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Revocation is the act of terminating, reversing, or overriding something. It can be deliberate, as in cases where people chose to revoke powers or withdraw actions, and it can also happen as a matter of law, as when a newly passed law acts to revoke an older one because it conflicts. There are a number of settings where this legal concept can arise and it is important for people to be aware of their rights and responsibilities with respect to revocation.
One example of revocation is the termination of authority. This commonly occurs in legal relationships like attorney-client relationships or appointment of executors. The authority one person has to act on behalf of the other can be revoked with a legal document or a change of circumstances, as when someone dies and a person appointed to act with power of attorney no longer has that power, since dead people do not require legal representatives.
Revocation can also be seen in the context of situations where legal powers are taken away. The powers of government representatives can be revoked, and other individuals in positions of power can also have their powers revoked if they are no longer fulfilling their duties or they wish to step down. People can also voluntarily surrender legal rights and powers, as for example when people renounce their citizenship in one nation to take up citizenship in another.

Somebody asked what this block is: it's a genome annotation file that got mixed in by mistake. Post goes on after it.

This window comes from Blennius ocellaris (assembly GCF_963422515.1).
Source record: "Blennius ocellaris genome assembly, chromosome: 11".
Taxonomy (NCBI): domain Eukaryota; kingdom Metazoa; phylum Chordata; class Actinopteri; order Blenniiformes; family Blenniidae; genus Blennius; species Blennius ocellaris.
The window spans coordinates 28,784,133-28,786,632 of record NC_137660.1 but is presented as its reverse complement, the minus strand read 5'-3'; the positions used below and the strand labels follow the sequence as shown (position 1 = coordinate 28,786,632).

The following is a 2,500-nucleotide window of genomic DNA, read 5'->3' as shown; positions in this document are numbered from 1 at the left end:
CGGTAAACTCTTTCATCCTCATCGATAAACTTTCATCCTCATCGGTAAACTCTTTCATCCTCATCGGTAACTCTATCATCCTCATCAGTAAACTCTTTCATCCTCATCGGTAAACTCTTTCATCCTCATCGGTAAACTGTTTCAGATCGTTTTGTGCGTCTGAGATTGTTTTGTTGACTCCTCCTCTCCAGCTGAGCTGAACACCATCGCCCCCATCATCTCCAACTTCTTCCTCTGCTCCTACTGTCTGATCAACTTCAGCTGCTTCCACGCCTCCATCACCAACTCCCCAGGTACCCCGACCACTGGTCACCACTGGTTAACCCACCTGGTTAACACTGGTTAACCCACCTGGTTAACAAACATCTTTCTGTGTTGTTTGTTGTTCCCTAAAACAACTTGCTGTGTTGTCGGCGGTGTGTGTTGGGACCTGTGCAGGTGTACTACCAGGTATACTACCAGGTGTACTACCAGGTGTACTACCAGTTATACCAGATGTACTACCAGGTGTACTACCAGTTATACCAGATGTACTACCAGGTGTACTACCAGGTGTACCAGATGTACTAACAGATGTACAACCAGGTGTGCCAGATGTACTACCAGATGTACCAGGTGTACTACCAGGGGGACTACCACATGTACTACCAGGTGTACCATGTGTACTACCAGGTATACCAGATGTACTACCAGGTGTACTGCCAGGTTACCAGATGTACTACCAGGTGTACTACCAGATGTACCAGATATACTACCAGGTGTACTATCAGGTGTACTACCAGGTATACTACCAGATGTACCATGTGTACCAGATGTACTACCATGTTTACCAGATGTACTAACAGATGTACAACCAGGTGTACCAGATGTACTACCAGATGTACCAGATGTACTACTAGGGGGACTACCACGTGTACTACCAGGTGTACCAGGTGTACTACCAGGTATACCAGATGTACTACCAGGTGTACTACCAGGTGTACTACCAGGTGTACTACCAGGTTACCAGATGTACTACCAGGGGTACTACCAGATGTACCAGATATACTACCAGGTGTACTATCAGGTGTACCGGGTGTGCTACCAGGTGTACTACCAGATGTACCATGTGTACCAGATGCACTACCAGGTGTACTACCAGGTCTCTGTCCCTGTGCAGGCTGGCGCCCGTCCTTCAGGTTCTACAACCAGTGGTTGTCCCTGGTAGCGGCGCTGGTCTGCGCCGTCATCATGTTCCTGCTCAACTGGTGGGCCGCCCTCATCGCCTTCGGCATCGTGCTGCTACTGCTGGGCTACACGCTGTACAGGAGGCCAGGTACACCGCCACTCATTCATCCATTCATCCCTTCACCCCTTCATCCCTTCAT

People cannot revoke anything at whim and there may be consequences for revocation. This can be seen in contract law, where people cannot simply decide to stop meeting their obligations under a contract without facing legal penalties. However, contracts can include a cause indicating that the contract is subject to revocation if one or more parties breaches it. This is a common understanding in contract law, where the law generally believes that if someone violates a contract, other parties to the contract are no longer obliged to honor it because it has been breached.
It may be necessary to file legal documents for revocation to take effect, while in other cases, it is automatic. In contexts where people are deliberately wanting to revoke powers, it is advisable to consult an attorney to get information about the legal process and confirm it is done correctly. Otherwise, the intended subject of a revocation may retain authority, and could cause problems in the future if people are unaware that this individual is still in a position of authority.
I have a 'Warranty Deed' that granted me the property my mom lived in, conveyed in 1975. However, in it, it reminds me of a 'Beneficiary Deed' the way it is written. In 2003, my mom conveyed the same property to my sister under a 'Beneficiary Deed'. There is no 'Revocation Deed' made to revoke the first 'Warranty Deed'. Who should have the rights to the property?